A Cure for the Sounds of Silence

Jun 19, 2007

Two recruiters called me last month to offer recruiting assistance on a particular project they heard my company was working on. This was a routine search in the $50,000 to $60,000 range that we had filled hundreds of times before. In this particular instance, however, we were caught in a backlog.

The recruiters were right about the period of time being longer than usual. Since both were esteemed individuals I’ve known and respected for well over 10 years, I decided to invest about a half hour with each to fully explain the search.

I should emphasize that both of these individuals travel through recruiting associations, attend conferences, keep their skills sharp, and represent that single-digit minority I would entrust sensitive projects to.

You could understand why I was frustrated when both said, “We’ll get right on this” but proceeded to not call back for one week. Then two weeks. Then three weeks.

Sadly, this is the manner in which many recruiters treat their clients. This type of behavior is not limited to recruiter-versus-recruiter relationships alone. And this is why most clients and hiring managers develop a disdain for recruiters.

At the very least, one could have called back after two weeks and stated something along the lines of, “You know, Frank, I really worked hard on this but could not find anyone suitable to refer.”

Or something such as, “I’ve had some other commitments come up and can’t work on this. I wanted to get back to you rather than leave you with no follow up communication.”

There’s nothing worse to a hiring manager (I consider myself a hiring manager as well as a recruiter) than long periods of dead silence after a recruiter is enthusiastic about helping you out.

It would be best had you not called at all. Now not only did you not perform up to your expectations, but you actually fell short of your previous image and brand you created.

The Grace Period

Is there such a thing as an appropriate “sound of silence” timeframe? And if so, is it one week? Two weeks? One call per month?

I say it depends on the level of a search and specificity of the industry and skill set.

For a few exceptions, when you are dealing with positions in the under-$75,000 per year range, there’s no reason why you shouldn’t call your client and provide feedback on a semi-weekly basis.

I have one account that demands we conference every Friday. We did just that until there was an ample pipeline of candidates and the conferences were no longer needed.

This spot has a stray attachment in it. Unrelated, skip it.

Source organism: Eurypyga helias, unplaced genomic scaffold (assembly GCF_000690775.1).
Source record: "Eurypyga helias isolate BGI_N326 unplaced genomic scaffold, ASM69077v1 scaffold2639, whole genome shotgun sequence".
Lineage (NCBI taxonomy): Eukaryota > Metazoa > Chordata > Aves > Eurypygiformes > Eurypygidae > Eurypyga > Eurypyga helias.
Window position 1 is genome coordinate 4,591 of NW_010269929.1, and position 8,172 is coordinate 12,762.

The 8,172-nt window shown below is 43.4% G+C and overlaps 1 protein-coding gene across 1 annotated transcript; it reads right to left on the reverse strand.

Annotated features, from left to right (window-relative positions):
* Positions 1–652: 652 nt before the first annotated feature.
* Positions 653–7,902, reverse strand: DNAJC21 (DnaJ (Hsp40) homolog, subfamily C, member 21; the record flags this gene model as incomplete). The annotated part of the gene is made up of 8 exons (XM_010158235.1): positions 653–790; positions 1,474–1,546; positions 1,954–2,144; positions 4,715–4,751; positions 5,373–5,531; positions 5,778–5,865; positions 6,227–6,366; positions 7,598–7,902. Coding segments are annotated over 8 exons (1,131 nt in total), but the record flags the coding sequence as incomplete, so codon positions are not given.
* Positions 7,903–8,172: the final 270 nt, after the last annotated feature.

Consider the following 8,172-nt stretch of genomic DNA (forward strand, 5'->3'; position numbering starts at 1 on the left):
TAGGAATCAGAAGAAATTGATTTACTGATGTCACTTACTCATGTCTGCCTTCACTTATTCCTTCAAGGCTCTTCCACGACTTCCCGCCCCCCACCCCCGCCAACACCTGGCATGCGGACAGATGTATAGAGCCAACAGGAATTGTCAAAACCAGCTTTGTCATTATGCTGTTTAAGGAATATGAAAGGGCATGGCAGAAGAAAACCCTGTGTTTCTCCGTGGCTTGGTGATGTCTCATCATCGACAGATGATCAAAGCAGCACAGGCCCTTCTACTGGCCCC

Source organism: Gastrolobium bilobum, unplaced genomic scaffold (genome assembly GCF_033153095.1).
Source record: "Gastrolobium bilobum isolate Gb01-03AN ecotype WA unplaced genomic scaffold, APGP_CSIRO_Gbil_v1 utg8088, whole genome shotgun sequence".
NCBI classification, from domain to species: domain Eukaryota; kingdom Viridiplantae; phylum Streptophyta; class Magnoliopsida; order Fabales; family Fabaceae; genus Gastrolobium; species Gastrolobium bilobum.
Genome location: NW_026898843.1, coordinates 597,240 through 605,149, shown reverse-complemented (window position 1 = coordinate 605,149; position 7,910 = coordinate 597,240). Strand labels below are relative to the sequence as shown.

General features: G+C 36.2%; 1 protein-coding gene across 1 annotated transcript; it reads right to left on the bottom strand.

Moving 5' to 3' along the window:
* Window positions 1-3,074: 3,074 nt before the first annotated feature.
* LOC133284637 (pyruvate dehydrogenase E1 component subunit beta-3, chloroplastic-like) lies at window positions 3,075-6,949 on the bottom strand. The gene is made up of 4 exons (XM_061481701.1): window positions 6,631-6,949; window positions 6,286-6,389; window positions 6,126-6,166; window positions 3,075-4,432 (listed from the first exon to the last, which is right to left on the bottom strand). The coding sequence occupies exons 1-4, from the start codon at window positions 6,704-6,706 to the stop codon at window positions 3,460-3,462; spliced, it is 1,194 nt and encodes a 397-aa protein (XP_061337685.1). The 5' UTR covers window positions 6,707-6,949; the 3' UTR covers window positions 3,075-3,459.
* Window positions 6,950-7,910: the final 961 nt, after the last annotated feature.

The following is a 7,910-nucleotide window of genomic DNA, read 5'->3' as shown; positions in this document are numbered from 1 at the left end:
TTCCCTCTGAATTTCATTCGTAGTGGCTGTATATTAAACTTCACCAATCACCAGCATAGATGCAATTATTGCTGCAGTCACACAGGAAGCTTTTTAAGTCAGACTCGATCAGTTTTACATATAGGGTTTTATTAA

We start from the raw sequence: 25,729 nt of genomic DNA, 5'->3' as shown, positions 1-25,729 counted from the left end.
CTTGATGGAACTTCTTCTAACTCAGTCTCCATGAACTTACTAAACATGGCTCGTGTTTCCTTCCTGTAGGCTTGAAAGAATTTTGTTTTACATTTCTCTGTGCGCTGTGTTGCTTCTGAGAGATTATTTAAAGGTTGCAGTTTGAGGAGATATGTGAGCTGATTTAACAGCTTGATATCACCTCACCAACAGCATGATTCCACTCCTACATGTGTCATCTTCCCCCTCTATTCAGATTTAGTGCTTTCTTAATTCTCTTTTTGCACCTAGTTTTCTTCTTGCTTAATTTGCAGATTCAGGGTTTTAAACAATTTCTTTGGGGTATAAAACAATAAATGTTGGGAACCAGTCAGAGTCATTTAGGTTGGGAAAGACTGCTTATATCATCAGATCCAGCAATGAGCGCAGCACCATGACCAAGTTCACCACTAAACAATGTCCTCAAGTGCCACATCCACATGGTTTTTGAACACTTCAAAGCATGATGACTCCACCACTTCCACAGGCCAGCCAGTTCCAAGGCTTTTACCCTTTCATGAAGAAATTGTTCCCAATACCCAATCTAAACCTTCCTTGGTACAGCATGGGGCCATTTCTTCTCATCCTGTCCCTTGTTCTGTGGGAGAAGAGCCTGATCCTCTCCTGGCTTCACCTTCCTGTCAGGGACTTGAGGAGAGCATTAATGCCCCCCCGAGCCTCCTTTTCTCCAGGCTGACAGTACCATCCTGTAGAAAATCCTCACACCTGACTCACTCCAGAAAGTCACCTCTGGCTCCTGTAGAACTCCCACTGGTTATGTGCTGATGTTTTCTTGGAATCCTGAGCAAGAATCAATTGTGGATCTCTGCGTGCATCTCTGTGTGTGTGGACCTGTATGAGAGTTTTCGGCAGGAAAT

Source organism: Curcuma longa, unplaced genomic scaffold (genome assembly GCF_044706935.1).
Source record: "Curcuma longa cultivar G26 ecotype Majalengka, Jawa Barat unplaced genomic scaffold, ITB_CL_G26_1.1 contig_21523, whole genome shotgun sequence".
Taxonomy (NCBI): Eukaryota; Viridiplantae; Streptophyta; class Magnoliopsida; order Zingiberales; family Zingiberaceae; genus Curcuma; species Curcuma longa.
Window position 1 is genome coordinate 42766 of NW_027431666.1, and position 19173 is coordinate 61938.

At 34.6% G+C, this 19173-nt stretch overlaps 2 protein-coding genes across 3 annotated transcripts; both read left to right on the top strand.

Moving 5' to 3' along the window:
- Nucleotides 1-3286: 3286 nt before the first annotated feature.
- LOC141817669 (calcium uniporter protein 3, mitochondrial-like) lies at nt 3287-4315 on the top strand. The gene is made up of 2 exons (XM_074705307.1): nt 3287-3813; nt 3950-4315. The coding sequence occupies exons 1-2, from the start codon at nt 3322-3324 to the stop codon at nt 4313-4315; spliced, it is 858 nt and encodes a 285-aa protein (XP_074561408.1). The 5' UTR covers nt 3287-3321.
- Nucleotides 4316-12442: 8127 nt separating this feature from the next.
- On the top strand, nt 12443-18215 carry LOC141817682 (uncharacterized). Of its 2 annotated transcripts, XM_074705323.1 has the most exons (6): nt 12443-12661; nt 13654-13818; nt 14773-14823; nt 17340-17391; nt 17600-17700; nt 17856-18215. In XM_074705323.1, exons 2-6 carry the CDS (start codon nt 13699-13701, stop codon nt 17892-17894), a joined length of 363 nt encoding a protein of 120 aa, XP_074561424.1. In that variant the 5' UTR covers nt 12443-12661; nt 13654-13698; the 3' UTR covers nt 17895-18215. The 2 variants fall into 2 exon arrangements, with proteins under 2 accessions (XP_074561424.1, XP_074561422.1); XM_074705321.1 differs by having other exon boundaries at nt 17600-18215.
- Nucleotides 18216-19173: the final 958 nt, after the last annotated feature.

I like clients who demand action, because I usually get reaction in return for our efforts.

In my real-life experience, whenever I have actually called a client and “fessed up” that their search is proving to be more time and effort than what we had anticipated, they have always appreciated the information. This is especially true if there are particulars that go with it.

Sometimes by providing feedback, the client relaxes criteria or increases salary. Other times they have decided to rearrange the retainer so as to not have my firm walk away.

But to not call back at all is inexcusable, unprofessional, and a complete waste of valuable business time. I’m just as mad as any client would be not hearing back from a recruiter for three weeks after being promised action!

The Missing Recruiters

As it turns out, our organization finally found the “right candidate” within the next week or so after sharing this search on a split arrangement with my two trusted colleagues. So the subcontracted assistance was thankfully no longer needed.

Trouble is, they don’t know that due to their own inadequacies.

You see, I decided to call them to notify them of our success. Just in case they were working late into the evenings making dozens of calls and foregoing golfing on weekends on my account, I decided to advise them their services were no longer needed and that our candidate had been selected.

And the real punch line to this story? When I called and left a message, they still did not call back!

This tells me that they:

  • never took the search seriously.
  • lacked respect for my time.
  • probably never spent more than one hour once they got off the phone with me.
  • probably treat their clients the same way.
  • have little regard for their image.

In a recent Fordyce Letter column, more than a few recruiters from around the country reported they had no qualms “walking away from difficult clients” if the search proved to be no longer worth the effort.

Walk away? Just like that? And leave another client scratching his head as to what’s wrong with our industry?

To walk away with no explanation tarnishes the search industry. To walk away and explain why this is necessary is a much better choice.

Please don’t give the rest of us a bad name through your long periods of silence! Call your clients. Call them weekly or semi-weekly. But please let them know something rather than handing them long periods containing nothing but the sounds of silence.

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